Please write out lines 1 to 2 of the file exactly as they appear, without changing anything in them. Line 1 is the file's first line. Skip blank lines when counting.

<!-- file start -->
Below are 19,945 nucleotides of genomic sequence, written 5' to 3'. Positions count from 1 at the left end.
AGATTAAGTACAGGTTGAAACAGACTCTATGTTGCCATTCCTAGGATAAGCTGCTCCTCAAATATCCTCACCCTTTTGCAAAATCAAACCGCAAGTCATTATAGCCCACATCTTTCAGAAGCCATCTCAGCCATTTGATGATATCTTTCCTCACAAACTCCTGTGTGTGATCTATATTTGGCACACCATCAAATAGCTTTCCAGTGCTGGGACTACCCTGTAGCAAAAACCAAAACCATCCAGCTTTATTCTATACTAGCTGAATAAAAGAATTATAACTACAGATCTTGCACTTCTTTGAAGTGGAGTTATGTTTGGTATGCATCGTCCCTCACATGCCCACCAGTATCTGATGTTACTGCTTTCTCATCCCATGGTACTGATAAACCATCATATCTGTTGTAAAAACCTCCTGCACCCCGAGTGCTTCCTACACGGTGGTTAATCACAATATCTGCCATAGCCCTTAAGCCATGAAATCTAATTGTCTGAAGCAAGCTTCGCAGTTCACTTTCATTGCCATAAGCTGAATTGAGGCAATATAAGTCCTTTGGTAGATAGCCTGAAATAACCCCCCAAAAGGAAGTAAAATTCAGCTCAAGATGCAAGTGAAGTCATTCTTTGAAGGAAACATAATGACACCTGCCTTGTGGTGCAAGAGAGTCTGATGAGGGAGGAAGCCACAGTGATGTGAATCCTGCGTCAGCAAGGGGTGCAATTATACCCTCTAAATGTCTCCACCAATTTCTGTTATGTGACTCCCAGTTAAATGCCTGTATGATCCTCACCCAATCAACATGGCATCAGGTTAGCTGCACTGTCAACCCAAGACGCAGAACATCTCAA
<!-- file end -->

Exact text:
Below are 19,945 nucleotides of genomic sequence, written 5' to 3'. Positions count from 1 at the left end.
AGATTAAGTACAGGTTGAAACAGACTCTATGTTGCCATTCCTAGGATAAGCTGCTCCTCAAATATCCTCACCCTTTTGCAAAATCAAACCGCAAGTCATTATAGCCCACATCTTTCAGAAGCCATCTCAGCCATTTGATGATATCTTTCCTCACAAACTCCTGTGTGTGATCTATATTTGGCACACCATCAAATAGCTTTCCAGTGCTGGGACTACCCTGTAGCAAAAACCAAAACCATCCAGCTTTATTCTATACTAGCTGAATAAAAGAATTATAACTACAGATCTTGCACTTCTTTGAAGTGGAGTTATGTTTGGTATGCATCGTCCCTCACATGCCCACCAGTATCTGATGTTACTGCTTTCTCATCCCATGGTACTGATAAACCATCATATCTGTTGTAAAAACCTCCTGCACCCCGAGTGCTTCCTACACGGTGGTTAATCACAATATCTGCCATAGCCCTTAAGCCATGAAATCTAATTGTCTGAAGCAAGCTTCGCAGTTCACTTTCATTGCCATAAGCTGAATTGAGGCAATATAAGTCCTTTGGTAGATAGCCTGAAATAACCCCCCAAAAGGAAGTAAAATTCAGCTCAAGATGCAAGTGAAGTCATTCTTTGAAGGAAACATAATGACACCTGCCTTGTGGTGCAAGAGAGTCTGATGAGGGAGGAAGCCACAGTGATGTGAATCCTGCGTCAGCAAGGGGTGCAATTATACCCTCTAAATGTCTCCACCAATTTCTGTTATGTGACTCCCAGTTAAATGCCTGTATGATCCTCACCCAATCAACATGGCATCAGGTTAGCTGCACTGTCAACCCAAGACGCAGAACATCTCAA